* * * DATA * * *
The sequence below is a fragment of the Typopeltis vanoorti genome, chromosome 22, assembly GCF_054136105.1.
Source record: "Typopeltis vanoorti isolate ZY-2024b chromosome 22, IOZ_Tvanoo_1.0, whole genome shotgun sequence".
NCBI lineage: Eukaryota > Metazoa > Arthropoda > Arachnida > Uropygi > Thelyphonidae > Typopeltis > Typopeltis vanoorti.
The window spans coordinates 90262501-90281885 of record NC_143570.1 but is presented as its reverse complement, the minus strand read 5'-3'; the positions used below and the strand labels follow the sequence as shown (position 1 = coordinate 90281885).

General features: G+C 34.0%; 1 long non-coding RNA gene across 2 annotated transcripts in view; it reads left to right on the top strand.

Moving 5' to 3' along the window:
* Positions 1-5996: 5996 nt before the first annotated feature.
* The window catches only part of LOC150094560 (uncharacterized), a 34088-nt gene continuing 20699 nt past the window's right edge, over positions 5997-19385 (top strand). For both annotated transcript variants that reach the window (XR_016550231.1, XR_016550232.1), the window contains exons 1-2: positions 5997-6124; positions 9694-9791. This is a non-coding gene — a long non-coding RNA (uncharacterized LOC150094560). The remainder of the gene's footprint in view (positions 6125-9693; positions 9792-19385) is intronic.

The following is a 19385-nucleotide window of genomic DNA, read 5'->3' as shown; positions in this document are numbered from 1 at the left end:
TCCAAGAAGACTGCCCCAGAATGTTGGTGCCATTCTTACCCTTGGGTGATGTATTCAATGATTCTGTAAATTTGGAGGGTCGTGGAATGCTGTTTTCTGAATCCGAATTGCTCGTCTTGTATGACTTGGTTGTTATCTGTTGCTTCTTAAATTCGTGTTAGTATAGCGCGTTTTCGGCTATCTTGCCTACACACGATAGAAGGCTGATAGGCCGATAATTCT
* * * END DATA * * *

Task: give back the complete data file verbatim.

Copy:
The sequence below is a fragment of the Typopeltis vanoorti genome, chromosome 22, assembly GCF_054136105.1.
Source record: "Typopeltis vanoorti isolate ZY-2024b chromosome 22, IOZ_Tvanoo_1.0, whole genome shotgun sequence".
NCBI lineage: Eukaryota > Metazoa > Arthropoda > Arachnida > Uropygi > Thelyphonidae > Typopeltis > Typopeltis vanoorti.
The window spans coordinates 90262501-90281885 of record NC_143570.1 but is presented as its reverse complement, the minus strand read 5'-3'; the positions used below and the strand labels follow the sequence as shown (position 1 = coordinate 90281885).

General features: G+C 34.0%; 1 long non-coding RNA gene across 2 annotated transcripts in view; it reads left to right on the top strand.

Moving 5' to 3' along the window:
* Positions 1-5996: 5996 nt before the first annotated feature.
* The window catches only part of LOC150094560 (uncharacterized), a 34088-nt gene continuing 20699 nt past the window's right edge, over positions 5997-19385 (top strand). For both annotated transcript variants that reach the window (XR_016550231.1, XR_016550232.1), the window contains exons 1-2: positions 5997-6124; positions 9694-9791. This is a non-coding gene — a long non-coding RNA (uncharacterized LOC150094560). The remainder of the gene's footprint in view (positions 6125-9693; positions 9792-19385) is intronic.

The following is a 19385-nucleotide window of genomic DNA, read 5'->3' as shown; positions in this document are numbered from 1 at the left end:
TCCAAGAAGACTGCCCCAGAATGTTGGTGCCATTCTTACCCTTGGGTGATGTATTCAATGATTCTGTAAATTTGGAGGGTCGTGGAATGCTGTTTTCTGAATCCGAATTGCTCGTCTTGTATGACTTGGTTGTTATCTGTTGCTTCTTAAATTCGTGTTAGTATAGCGCGTTTTCGGCTATCTTGCCTACACACGATAGAAGGCTGATAGGCCGATAATTCT